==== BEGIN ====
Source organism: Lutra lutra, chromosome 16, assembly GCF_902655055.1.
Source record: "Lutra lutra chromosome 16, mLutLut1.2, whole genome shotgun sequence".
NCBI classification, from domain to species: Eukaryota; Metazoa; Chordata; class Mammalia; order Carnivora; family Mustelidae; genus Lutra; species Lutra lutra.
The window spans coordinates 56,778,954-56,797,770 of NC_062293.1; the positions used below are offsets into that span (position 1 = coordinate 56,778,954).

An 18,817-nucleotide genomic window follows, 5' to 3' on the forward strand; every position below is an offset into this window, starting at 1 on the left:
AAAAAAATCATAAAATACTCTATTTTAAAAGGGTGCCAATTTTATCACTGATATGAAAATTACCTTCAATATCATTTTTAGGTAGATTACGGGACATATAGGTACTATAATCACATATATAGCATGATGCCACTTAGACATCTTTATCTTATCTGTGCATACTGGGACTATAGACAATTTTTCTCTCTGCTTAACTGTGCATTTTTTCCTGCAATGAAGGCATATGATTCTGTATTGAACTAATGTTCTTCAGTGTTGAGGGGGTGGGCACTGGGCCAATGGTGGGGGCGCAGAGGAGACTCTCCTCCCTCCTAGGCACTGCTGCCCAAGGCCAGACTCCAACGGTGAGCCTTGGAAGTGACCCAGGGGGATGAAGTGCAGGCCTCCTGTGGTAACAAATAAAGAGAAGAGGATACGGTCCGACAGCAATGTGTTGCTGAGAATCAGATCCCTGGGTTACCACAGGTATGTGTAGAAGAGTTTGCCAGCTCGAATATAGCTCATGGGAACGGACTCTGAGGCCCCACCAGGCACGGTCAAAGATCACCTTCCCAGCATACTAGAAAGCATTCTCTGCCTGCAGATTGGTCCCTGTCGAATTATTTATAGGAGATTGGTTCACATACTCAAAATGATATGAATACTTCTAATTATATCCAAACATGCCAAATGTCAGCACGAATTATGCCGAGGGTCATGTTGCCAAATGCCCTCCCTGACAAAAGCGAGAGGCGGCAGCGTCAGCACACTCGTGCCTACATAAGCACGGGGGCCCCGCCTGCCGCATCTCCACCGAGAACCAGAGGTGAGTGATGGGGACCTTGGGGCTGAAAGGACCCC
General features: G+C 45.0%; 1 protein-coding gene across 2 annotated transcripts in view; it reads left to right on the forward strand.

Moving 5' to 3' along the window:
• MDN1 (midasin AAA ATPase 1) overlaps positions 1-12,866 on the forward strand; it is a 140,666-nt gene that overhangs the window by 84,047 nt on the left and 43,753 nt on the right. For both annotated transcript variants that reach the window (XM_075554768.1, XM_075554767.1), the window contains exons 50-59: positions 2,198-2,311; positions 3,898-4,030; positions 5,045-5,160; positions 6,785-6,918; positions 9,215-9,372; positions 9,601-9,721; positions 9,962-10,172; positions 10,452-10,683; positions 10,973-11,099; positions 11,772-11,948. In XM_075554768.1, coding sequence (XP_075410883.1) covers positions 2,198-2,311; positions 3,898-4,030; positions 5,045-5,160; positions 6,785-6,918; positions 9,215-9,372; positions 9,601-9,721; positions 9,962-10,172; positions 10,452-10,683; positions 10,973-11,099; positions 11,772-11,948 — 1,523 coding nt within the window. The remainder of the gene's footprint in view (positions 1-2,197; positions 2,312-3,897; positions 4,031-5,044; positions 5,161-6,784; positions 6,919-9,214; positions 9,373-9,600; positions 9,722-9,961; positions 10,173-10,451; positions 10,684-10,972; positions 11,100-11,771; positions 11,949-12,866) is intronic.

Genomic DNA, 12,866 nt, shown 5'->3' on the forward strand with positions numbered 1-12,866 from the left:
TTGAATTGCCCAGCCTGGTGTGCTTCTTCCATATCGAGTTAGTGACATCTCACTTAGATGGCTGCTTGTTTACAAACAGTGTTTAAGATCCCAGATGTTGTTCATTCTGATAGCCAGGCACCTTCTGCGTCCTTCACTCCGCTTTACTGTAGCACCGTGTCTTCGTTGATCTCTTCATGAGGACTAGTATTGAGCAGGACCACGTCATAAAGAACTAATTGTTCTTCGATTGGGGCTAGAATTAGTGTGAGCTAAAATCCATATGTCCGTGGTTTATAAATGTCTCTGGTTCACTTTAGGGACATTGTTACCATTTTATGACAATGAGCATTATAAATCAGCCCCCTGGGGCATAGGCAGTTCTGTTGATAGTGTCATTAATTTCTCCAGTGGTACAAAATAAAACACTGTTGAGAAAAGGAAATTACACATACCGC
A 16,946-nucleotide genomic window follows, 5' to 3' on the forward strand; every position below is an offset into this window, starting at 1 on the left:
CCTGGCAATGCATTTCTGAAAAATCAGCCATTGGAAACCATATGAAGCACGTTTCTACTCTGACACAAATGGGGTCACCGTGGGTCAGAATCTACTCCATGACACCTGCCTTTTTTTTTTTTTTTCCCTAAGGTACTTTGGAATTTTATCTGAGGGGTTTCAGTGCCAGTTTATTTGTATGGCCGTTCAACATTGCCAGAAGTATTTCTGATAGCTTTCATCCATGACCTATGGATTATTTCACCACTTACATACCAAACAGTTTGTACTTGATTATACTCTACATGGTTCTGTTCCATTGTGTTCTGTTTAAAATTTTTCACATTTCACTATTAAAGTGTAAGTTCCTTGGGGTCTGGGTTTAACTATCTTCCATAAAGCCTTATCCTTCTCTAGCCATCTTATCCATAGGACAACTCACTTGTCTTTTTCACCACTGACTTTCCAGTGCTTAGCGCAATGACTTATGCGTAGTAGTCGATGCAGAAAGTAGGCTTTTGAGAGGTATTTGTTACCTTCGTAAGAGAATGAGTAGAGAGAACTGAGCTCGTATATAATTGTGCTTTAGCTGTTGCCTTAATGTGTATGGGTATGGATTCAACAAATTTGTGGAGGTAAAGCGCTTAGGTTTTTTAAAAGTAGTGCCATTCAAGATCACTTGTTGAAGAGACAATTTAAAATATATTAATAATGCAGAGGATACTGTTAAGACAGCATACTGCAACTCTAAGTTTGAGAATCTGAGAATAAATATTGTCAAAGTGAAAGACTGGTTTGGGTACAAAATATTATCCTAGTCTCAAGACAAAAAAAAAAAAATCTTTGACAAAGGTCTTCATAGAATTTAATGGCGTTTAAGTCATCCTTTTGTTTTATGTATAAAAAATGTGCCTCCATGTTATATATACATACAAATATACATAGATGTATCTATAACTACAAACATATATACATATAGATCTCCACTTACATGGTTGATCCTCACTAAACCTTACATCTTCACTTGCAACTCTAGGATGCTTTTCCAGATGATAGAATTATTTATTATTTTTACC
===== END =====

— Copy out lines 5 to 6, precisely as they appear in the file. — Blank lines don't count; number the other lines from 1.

An 18,817-nucleotide genomic window follows, 5' to 3' on the forward strand; every position below is an offset into this window, starting at 1 on the left:
AAAAAAATCATAAAATACTCTATTTTAAAAGGGTGCCAATTTTATCACTGATATGAAAATTACCTTCAATATCATTTTTAGGTAGATTACGGGACATATAGGTACTATAATCACATATATAGCATGATGCCACTTAGACATCTTTATCTTATCTGTGCATACTGGGACTATAGACAATTTTTCTCTCTGCTTAACTGTGCATTTTTTCCTGCAATGAAGGCATATGATTCTGTATTGAACTAATGTTCTTCAGTGTTGAGGGGGTGGGCACTGGGCCAATGGTGGGGGCGCAGAGGAGACTCTCCTCCCTCCTAGGCACTGCTGCCCAAGGCCAGACTCCAACGGTGAGCCTTGGAAGTGACCCAGGGGGATGAAGTGCAGGCCTCCTGTGGTAACAAATAAAGAGAAGAGGATACGGTCCGACAGCAATGTGTTGCTGAGAATCAGATCCCTGGGTTACCACAGGTATGTGTAGAAGAGTTTGCCAGCTCGAATATAGCTCATGGGAACGGACTCTGAGGCCCCACCAGGCACGGTCAAAGATCACCTTCCCAGCATACTAGAAAGCATTCTCTGCCTGCAGATTGGTCCCTGTCGAATTATTTATAGGAGATTGGTTCACATACTCAAAATGATATGAATACTTCTAATTATATCCAAACATGCCAAATGTCAGCACGAATTATGCCGAGGGTCATGTTGCCAAATGCCCTCCCTGACAAAAGCGAGAGGCGGCAGCGTCAGCACACTCGTGCCTACATAAGCACGGGGGCCCCGCCTGCCGCATCTCCACCGAGAACCAGAGGTGAGTGATGGGGACCTTGGGGCTGAAAGGACCCC